Jeremy Hiniker, '21

portrait of Jeremy Hiniker

Degree pursuing: Master’s in Music in Classical Guitar Performance

Expected degree completion: graduated in spring 2021

College: College of Liberal Arts

Course taught: The History of the Guitar (fall 2020)

What led to your interest in becoming an OLLI Scholar? I was interested in the opportunity to share my knowledge and gain experience teaching an academic course as opposed to a performance course.

What stands out most about the experience? It was very enjoyable interacting with the students, discussing the topics and bringing about interesting conversations on the material and related subjects.

What surprised you or was unexpected? I was surprised at how well the online medium worked for the course. I felt that the breakout rooms really helped contribute to better discussion that enriched the course for everyone.

What advice would you give to future OLLI Scholars? Take advantage of this wonderful opportunity as the students really are appreciative of your time and knowledge.

Jennifer Jodell

Jennifer Jodell

Degree pursuing: PhD in English Literature and Popular Culture

Expected degree completion: fall 2022

College: College of Liberal Arts

Courses taught: Caring for Humanity in a Post-Apocalyptic World (winter 2022) and Literature of the Apocalypse: Origins, Definitions, and Archetypes (winter 2021)

What led to your interest in becoming an OLLI Scholar? Initially, I was looking for an opportunity to develop my teaching skills, and I hoped that expanding my focus beyond undergraduate teaching would allow me to practice tailoring my pedagogical strategies for different types of learners and to identify new teaching strategies. At the same time, I was excited by the idea of teaching a course for mature learners with a great deal of life experience…

What stands out most about the experience? When I first began teaching as a graduate student instructor, I was tempted to adopt the "sage on stage" persona as a way to assert authority over the class at a moment when I was very new to teaching and somewhat insecure. I'm glad that I began teaching for OLLI shortly after that because teaching for OLLI helped me move past that model. In my first OLLI course, my students' real-time feedback in the classroom, along with their personal anecdotes regarding our topic, enriched the course immensely. As an example, my course at that time was on science fiction, and my OLLI students brought knowledge and opinions garnered over a lifetime of reading in the genre to our classroom discussions, allowing us to engage with our works from multiple perspectives and to bring in other, related works. As the learning became mutual, our investment in the topic also seemed to deepen, which of course, makes the course more fun for all involved…. That insight has been invaluable to me…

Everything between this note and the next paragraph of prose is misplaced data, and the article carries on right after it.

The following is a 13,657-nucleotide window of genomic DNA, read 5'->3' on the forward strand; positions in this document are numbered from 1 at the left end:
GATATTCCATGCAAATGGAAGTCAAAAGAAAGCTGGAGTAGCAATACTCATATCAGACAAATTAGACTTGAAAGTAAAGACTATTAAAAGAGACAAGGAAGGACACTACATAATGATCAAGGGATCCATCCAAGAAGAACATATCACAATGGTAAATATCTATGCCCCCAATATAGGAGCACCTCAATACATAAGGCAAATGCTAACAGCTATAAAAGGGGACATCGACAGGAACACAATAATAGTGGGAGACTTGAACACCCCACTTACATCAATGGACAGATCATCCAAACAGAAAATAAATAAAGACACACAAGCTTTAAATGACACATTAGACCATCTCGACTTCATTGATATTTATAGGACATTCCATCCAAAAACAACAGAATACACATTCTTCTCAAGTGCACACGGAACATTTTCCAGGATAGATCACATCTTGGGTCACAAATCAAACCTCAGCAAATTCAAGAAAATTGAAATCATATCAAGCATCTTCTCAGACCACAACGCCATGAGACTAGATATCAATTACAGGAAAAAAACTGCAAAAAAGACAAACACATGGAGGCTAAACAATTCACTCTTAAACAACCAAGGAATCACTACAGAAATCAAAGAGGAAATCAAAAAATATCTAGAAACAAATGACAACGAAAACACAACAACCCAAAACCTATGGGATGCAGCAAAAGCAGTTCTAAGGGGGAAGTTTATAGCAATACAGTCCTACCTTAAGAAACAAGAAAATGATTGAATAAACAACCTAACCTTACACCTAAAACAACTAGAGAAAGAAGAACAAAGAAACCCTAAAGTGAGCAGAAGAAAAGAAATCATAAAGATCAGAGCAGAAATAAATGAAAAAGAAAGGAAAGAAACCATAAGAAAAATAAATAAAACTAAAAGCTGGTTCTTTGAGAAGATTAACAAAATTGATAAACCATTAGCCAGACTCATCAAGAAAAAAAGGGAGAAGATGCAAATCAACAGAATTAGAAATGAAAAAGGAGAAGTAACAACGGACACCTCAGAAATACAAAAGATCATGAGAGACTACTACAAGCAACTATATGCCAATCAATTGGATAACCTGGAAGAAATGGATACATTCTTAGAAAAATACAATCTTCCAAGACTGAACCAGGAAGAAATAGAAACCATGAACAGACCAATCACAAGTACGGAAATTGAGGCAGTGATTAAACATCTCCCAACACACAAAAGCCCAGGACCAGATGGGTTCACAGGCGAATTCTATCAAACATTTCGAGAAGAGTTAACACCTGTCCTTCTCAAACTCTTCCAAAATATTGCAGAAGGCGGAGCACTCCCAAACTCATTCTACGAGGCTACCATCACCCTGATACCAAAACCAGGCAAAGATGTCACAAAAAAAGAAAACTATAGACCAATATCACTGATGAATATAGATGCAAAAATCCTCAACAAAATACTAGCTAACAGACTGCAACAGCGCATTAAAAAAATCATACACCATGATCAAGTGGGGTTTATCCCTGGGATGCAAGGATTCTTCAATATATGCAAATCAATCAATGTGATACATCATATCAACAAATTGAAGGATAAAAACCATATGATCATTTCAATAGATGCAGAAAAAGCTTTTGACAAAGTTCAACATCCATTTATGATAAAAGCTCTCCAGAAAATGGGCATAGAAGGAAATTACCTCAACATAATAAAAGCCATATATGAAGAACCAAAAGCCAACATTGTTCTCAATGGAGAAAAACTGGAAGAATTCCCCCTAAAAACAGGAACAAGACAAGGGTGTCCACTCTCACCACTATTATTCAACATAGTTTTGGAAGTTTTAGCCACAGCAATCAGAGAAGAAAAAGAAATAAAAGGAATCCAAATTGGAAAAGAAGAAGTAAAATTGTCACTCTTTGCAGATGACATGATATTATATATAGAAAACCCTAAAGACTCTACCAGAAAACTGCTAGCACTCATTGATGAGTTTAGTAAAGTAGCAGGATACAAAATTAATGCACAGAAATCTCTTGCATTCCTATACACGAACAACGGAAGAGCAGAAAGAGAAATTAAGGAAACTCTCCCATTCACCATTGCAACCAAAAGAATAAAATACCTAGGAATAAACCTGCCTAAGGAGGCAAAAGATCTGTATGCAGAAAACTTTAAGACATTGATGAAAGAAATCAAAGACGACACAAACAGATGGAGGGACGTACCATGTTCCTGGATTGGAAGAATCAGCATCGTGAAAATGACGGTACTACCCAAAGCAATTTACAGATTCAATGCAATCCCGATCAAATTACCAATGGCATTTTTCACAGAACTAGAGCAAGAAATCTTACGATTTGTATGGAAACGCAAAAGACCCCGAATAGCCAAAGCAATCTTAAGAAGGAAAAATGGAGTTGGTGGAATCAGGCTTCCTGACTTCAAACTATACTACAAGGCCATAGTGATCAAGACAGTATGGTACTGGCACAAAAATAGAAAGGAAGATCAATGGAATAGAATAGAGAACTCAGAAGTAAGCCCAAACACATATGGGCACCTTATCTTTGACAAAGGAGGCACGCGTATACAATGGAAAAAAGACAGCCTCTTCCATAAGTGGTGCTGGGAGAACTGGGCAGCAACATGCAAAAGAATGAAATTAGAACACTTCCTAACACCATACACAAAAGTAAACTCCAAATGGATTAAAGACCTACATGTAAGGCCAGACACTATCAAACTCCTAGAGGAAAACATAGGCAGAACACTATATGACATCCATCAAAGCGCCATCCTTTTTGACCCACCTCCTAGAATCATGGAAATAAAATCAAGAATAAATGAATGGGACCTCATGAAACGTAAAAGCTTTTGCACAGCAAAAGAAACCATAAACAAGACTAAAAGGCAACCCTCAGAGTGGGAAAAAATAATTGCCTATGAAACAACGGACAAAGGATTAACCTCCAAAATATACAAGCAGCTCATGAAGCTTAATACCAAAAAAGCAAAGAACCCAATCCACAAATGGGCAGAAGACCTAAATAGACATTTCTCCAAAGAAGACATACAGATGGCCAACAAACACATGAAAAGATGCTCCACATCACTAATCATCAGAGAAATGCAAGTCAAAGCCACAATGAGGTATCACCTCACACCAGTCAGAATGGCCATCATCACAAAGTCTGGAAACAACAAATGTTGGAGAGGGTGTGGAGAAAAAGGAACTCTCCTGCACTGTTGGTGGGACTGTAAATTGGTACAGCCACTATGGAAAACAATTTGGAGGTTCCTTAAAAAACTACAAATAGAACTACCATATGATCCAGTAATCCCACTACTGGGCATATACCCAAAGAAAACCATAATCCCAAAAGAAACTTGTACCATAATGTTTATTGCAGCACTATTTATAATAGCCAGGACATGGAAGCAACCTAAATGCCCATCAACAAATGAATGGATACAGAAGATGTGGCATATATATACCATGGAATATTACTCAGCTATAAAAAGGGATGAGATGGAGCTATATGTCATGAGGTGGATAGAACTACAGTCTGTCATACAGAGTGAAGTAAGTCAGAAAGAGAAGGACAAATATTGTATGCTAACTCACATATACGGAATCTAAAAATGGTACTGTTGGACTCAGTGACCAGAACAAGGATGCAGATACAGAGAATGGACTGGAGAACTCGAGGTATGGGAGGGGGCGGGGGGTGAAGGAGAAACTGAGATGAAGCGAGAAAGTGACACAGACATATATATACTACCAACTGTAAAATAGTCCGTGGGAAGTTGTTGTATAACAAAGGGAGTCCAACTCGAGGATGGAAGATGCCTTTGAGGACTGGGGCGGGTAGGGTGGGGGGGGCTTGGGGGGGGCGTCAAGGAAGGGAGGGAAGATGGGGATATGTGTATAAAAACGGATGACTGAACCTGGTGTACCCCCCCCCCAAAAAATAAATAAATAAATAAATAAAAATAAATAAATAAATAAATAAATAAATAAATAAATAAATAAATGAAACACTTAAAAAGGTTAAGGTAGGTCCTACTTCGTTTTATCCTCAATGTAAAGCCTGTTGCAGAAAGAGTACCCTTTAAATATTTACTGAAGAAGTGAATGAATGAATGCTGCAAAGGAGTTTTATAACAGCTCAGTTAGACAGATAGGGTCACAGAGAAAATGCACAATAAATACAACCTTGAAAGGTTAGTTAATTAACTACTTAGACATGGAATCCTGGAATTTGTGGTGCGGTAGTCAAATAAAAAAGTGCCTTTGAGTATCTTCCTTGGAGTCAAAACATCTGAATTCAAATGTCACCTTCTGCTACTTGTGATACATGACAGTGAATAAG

What surprised you or was unexpected about the experience? At first I was intimidated by the idea of teaching students who, for all I knew, may have taught a course on my subject in the past, as many OLLI students are retired teachers. However, I quickly learned that the OLLI students enjoy embracing their roles as students. At the same time, they view any expertise that they may bring to our classroom as a means to help graduate student instructors develop their skills and enrich their base of knowledge. It was as if I were teaching a course to a room full of supportive mentors who also valued the knowledge I was able to share with them. My first course was extremely rewarding. As a new instructor, I felt like I'd hit the jackpot!

What advice would you give to future OLLI Scholars? Approach teaching OLLI classes as an opportunity to learn from genuinely enthusiastic, extremely knowledgeable students who want you to succeed as an instructor. The other thing that surprised me, is that some of the students have done all of the optional readings in the course, which involves reading six novels, even though OLLI courses aren't supposed to have homework. As two of my students said this semester, time to read is one of the benefits of retirement! Since some students will do the optional readings, leave time for them to discuss the readings if that becomes a trend in your course.

Keavy McFadden

portrait of Keavy McFadden

Degree pursuing: PhD, Urban Geography

Expected degree completion: May 2022

College: College of Liberal Arts

Course taught: Emerald Cities: The Promises and Pitfalls of Urban Sustainability (fall 2021)

What led to your interest in becoming an OLLI Scholar? I wanted additional teaching experience and the space to design and craft my own course on a topic related to my next research project. In addition, I had heard positive reports from other PhD students who said that teaching with OLLI was a rewarding and enriching experience because of the OLLI community.